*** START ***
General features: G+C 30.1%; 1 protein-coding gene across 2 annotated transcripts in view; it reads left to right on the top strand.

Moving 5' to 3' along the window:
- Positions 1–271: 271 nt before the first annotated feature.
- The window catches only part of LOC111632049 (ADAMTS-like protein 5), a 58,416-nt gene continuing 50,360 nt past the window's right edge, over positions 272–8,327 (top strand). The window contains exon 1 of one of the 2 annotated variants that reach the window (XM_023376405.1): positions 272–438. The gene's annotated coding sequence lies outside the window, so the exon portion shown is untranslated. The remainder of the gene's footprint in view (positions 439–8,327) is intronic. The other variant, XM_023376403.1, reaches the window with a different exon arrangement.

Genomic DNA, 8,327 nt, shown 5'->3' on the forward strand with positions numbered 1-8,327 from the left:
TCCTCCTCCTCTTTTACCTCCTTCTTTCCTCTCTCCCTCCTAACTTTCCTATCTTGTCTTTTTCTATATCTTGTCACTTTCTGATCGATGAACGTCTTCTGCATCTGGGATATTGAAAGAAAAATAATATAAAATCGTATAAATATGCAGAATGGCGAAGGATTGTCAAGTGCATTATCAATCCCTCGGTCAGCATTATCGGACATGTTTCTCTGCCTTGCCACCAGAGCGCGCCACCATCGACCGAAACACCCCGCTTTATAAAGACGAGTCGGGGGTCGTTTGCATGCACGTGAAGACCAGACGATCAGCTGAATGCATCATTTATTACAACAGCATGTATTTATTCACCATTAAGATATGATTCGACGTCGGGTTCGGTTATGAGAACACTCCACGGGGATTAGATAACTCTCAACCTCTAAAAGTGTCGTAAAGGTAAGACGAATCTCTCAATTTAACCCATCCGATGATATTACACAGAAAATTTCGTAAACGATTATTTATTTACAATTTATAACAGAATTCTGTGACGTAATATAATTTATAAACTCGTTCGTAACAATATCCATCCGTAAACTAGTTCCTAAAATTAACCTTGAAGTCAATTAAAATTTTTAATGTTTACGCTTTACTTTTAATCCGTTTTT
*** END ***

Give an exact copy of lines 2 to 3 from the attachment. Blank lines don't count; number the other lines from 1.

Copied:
Moving 5' to 3' along the window:
- Positions 1–271: 271 nt before the first annotated feature.